Saturday, January 26, 2008

Yea Though I Taxi Through The Valley...

You all know about the brace position. That whole thing where you "put your head between your knees and kiss..." Yeah, I really stopped thinking that saying was funny around seventh grade, and now that I'm in this job, I've stopped even harder. But anyway, the brace position is real, and it works. Basically prepositions you as far forward as you're going to get, so that you suffer minimal deceleration damage during a sudden stop. There are several stories of people emerging from airplane crashes with only a few scratches having done the brace position (of course, 'only a few scratches' in terms of airplane crashes usually means 'both legs broken and liver missing'). You, as a passenger, only do the brace position when that proverbial thing is about to hit that other proverbial thing. And same for you if you're the forward FA, because you're facing backwards, and are already all the way forward. But if you're the aft FA, things are a little different. Since you don't have a seat in front of you to bounce off of, your brace position is head down as far as possible so you don't get whiplash when a captain stops suddenly at a runway-side fruit stand.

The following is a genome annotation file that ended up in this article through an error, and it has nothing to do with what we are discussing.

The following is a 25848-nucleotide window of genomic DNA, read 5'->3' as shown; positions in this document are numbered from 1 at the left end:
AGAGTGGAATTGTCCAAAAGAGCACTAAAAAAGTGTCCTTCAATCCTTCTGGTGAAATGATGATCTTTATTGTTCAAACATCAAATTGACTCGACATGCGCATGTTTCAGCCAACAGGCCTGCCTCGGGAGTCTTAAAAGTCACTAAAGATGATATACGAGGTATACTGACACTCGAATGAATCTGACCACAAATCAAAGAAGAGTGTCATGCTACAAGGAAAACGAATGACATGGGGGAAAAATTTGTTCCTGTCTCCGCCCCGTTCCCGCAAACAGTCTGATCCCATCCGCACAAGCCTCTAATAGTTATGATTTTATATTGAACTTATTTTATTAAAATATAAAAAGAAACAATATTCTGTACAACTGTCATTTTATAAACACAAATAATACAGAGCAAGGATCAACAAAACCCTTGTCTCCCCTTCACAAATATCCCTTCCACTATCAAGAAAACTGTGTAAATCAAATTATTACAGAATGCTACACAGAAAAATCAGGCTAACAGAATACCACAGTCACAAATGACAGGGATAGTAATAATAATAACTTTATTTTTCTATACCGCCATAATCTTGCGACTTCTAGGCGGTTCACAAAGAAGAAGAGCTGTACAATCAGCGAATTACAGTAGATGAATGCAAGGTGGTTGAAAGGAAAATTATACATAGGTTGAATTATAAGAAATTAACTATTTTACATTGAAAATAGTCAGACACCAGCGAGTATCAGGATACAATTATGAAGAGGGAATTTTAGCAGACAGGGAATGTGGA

I enjoy being aft, because more often than not, I didn't get as much sleep as I needed, and with your head down, you can get thirty seconds of field shut-eye. But sometimes it can spook passengers. Being an FA is often theater in that you have to watch what you say and sometimes pretend that things are not as they are. For example, I never say "bomb," "terrorist," "explosion," "crash," "9/11," or "hijack," although there really are those things. In the same vein, I sometimes see superstitious people pat the hull as they get on board, and I'm quick to tell them that Canadair's built them a good plane. Understanding, then, that a passenger's feeling of safety is sometimes fragile, you can see why someone's confidence might take a hit when they see me in the jumpseat next to them all crunched over like something bad is about to happen. Several people have asked me if I'm praying. Even if I was praying, I'd never tell a passenger that. One lady even asked me this.* The more secular wits bag on me because of the four point seatbelt I've got on in the jumpseat. "How come you got that whole rig on, and all we got is this regular seatbelt?" I explain to them that part about bouncing off the seat in front of them, and that I don't have one in front of me, and that if I had a regular seatbelt on, chances are I'd go tumbling up the aisle in a sudden stop. That's usually a funny enough image to them to make them forget what they were talking about, and more than funny enough to me to make me forget them if they don't forget.

*This one is so stupid that it demands its own entry.


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